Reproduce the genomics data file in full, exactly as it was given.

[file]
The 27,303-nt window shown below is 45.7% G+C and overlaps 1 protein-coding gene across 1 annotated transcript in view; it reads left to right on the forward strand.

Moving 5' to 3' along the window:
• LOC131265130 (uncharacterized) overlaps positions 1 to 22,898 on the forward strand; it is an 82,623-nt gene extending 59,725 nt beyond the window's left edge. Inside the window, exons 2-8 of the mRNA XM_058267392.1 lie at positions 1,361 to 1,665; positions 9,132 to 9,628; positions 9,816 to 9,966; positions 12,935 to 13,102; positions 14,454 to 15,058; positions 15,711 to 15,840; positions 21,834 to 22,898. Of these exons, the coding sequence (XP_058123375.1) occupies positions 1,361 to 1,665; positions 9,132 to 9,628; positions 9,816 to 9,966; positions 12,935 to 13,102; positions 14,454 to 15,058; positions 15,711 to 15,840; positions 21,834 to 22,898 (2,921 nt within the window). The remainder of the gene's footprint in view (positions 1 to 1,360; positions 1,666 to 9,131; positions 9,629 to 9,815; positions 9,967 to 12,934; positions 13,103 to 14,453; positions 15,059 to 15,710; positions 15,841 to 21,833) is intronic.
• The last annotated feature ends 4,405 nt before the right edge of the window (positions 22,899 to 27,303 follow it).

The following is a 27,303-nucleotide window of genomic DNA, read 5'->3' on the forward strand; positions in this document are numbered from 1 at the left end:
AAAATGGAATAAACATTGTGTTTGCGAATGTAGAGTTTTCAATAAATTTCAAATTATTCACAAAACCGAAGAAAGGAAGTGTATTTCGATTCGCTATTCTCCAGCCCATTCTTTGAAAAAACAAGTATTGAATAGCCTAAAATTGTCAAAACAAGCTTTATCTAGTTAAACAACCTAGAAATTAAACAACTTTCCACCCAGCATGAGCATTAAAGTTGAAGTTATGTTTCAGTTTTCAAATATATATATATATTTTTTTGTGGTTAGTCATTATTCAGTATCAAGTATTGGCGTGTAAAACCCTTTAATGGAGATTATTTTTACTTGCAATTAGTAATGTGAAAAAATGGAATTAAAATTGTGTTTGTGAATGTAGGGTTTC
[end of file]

The 27,303-nt window shown below is 45.7% G+C and overlaps 1 protein-coding gene across 1 annotated transcript in view; it reads left to right on the forward strand.

Moving 5' to 3' along the window:
• LOC131265130 (uncharacterized) overlaps positions 1 to 22,898 on the forward strand; it is an 82,623-nt gene extending 59,725 nt beyond the window's left edge. Inside the window, exons 2-8 of the mRNA XM_058267392.1 lie at positions 1,361 to 1,665; positions 9,132 to 9,628; positions 9,816 to 9,966; positions 12,935 to 13,102; positions 14,454 to 15,058; positions 15,711 to 15,840; positions 21,834 to 22,898. Of these exons, the coding sequence (XP_058123375.1) occupies positions 1,361 to 1,665; positions 9,132 to 9,628; positions 9,816 to 9,966; positions 12,935 to 13,102; positions 14,454 to 15,058; positions 15,711 to 15,840; positions 21,834 to 22,898 (2,921 nt within the window). The remainder of the gene's footprint in view (positions 1 to 1,360; positions 1,666 to 9,131; positions 9,629 to 9,815; positions 9,967 to 12,934; positions 13,103 to 14,453; positions 15,059 to 15,710; positions 15,841 to 21,833) is intronic.
• The last annotated feature ends 4,405 nt before the right edge of the window (positions 22,899 to 27,303 follow it).

The following is a 27,303-nucleotide window of genomic DNA, read 5'->3' on the forward strand; positions in this document are numbered from 1 at the left end:
AAAATGGAATAAACATTGTGTTTGCGAATGTAGAGTTTTCAATAAATTTCAAATTATTCACAAAACCGAAGAAAGGAAGTGTATTTCGATTCGCTATTCTCCAGCCCATTCTTTGAAAAAACAAGTATTGAATAGCCTAAAATTGTCAAAACAAGCTTTATCTAGTTAAACAACCTAGAAATTAAACAACTTTCCACCCAGCATGAGCATTAAAGTTGAAGTTATGTTTCAGTTTTCAAATATATATATATATTTTTTTGTGGTTAGTCATTATTCAGTATCAAGTATTGGCGTGTAAAACCCTTTAATGGAGATTATTTTTACTTGCAATTAGTAATGTGAAAAAATGGAATTAAAATTGTGTTTGTGAATGTAGGGTTTC